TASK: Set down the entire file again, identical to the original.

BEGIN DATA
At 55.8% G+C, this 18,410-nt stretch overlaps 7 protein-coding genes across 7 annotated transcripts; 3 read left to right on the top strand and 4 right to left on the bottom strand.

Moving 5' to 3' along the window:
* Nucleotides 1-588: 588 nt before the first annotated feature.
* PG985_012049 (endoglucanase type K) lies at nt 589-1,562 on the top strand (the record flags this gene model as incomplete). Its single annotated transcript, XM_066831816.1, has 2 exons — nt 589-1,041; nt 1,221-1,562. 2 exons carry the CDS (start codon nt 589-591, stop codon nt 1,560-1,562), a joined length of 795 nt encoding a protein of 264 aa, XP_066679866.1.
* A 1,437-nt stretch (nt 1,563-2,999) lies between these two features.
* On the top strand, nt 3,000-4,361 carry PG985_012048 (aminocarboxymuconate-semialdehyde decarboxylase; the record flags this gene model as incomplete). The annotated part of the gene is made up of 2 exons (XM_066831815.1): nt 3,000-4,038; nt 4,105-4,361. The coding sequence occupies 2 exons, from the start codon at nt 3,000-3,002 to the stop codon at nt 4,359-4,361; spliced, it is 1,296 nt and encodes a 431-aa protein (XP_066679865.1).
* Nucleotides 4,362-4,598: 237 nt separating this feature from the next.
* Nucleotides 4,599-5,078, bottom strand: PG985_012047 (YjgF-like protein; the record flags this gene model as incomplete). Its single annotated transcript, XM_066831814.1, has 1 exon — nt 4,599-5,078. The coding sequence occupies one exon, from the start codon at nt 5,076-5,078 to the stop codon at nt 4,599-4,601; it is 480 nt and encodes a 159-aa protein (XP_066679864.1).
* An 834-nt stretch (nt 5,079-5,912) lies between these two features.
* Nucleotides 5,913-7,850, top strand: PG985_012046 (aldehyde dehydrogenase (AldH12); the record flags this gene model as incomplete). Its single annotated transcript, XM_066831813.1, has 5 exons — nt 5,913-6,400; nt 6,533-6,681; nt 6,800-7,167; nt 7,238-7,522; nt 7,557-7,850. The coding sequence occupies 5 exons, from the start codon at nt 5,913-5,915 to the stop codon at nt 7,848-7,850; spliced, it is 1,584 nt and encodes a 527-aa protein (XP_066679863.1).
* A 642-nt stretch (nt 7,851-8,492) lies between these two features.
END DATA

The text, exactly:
At 55.8% G+C, this 18,410-nt stretch overlaps 7 protein-coding genes across 7 annotated transcripts; 3 read left to right on the top strand and 4 right to left on the bottom strand.

Moving 5' to 3' along the window:
* Nucleotides 1-588: 588 nt before the first annotated feature.
* PG985_012049 (endoglucanase type K) lies at nt 589-1,562 on the top strand (the record flags this gene model as incomplete). Its single annotated transcript, XM_066831816.1, has 2 exons — nt 589-1,041; nt 1,221-1,562. 2 exons carry the CDS (start codon nt 589-591, stop codon nt 1,560-1,562), a joined length of 795 nt encoding a protein of 264 aa, XP_066679866.1.
* A 1,437-nt stretch (nt 1,563-2,999) lies between these two features.
* On the top strand, nt 3,000-4,361 carry PG985_012048 (aminocarboxymuconate-semialdehyde decarboxylase; the record flags this gene model as incomplete). The annotated part of the gene is made up of 2 exons (XM_066831815.1): nt 3,000-4,038; nt 4,105-4,361. The coding sequence occupies 2 exons, from the start codon at nt 3,000-3,002 to the stop codon at nt 4,359-4,361; spliced, it is 1,296 nt and encodes a 431-aa protein (XP_066679865.1).
* Nucleotides 4,362-4,598: 237 nt separating this feature from the next.
* Nucleotides 4,599-5,078, bottom strand: PG985_012047 (YjgF-like protein; the record flags this gene model as incomplete). Its single annotated transcript, XM_066831814.1, has 1 exon — nt 4,599-5,078. The coding sequence occupies one exon, from the start codon at nt 5,076-5,078 to the stop codon at nt 4,599-4,601; it is 480 nt and encodes a 159-aa protein (XP_066679864.1).
* An 834-nt stretch (nt 5,079-5,912) lies between these two features.
* Nucleotides 5,913-7,850, top strand: PG985_012046 (aldehyde dehydrogenase (AldH12); the record flags this gene model as incomplete). Its single annotated transcript, XM_066831813.1, has 5 exons — nt 5,913-6,400; nt 6,533-6,681; nt 6,800-7,167; nt 7,238-7,522; nt 7,557-7,850. The coding sequence occupies 5 exons, from the start codon at nt 5,913-5,915 to the stop codon at nt 7,848-7,850; spliced, it is 1,584 nt and encodes a 527-aa protein (XP_066679863.1).
* A 642-nt stretch (nt 7,851-8,492) lies between these two features.